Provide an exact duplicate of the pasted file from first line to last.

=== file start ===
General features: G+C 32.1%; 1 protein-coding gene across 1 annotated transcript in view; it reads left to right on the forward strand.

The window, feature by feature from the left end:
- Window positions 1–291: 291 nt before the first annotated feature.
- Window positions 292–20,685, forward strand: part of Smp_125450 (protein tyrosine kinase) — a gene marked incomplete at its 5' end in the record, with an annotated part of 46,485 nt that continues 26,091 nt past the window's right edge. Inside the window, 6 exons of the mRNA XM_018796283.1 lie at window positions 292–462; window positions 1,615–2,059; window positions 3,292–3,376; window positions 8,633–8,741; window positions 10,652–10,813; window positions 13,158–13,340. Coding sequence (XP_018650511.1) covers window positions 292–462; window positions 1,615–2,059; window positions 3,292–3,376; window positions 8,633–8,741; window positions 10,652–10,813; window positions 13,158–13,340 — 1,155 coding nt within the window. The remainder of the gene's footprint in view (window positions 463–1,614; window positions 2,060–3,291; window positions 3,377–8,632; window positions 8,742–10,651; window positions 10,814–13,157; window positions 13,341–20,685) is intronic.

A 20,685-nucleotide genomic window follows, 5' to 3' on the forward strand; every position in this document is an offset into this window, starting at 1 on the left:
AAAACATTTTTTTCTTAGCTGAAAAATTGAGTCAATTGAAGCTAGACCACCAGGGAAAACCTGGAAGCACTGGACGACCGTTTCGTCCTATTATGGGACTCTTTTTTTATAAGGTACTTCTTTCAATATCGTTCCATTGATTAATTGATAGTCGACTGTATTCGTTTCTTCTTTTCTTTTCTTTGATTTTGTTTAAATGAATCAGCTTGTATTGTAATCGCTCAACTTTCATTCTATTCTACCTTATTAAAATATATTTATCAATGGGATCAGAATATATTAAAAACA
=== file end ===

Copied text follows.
General features: G+C 32.1%; 1 protein-coding gene across 1 annotated transcript in view; it reads left to right on the forward strand.

The window, feature by feature from the left end:
- Window positions 1–291: 291 nt before the first annotated feature.
- Window positions 292–20,685, forward strand: part of Smp_125450 (protein tyrosine kinase) — a gene marked incomplete at its 5' end in the record, with an annotated part of 46,485 nt that continues 26,091 nt past the window's right edge. Inside the window, 6 exons of the mRNA XM_018796283.1 lie at window positions 292–462; window positions 1,615–2,059; window positions 3,292–3,376; window positions 8,633–8,741; window positions 10,652–10,813; window positions 13,158–13,340. Coding sequence (XP_018650511.1) covers window positions 292–462; window positions 1,615–2,059; window positions 3,292–3,376; window positions 8,633–8,741; window positions 10,652–10,813; window positions 13,158–13,340 — 1,155 coding nt within the window. The remainder of the gene's footprint in view (window positions 463–1,614; window positions 2,060–3,291; window positions 3,377–8,632; window positions 8,742–10,651; window positions 10,814–13,157; window positions 13,341–20,685) is intronic.

A 20,685-nucleotide genomic window follows, 5' to 3' on the forward strand; every position in this document is an offset into this window, starting at 1 on the left:
AAAACATTTTTTTCTTAGCTGAAAAATTGAGTCAATTGAAGCTAGACCACCAGGGAAAACCTGGAAGCACTGGACGACCGTTTCGTCCTATTATGGGACTCTTTTTTTATAAGGTACTTCTTTCAATATCGTTCCATTGATTAATTGATAGTCGACTGTATTCGTTTCTTCTTTTCTTTTCTTTGATTTTGTTTAAATGAATCAGCTTGTATTGTAATCGCTCAACTTTCATTCTATTCTACCTTATTAAAATATATTTATCAATGGGATCAGAATATATTAAAAACA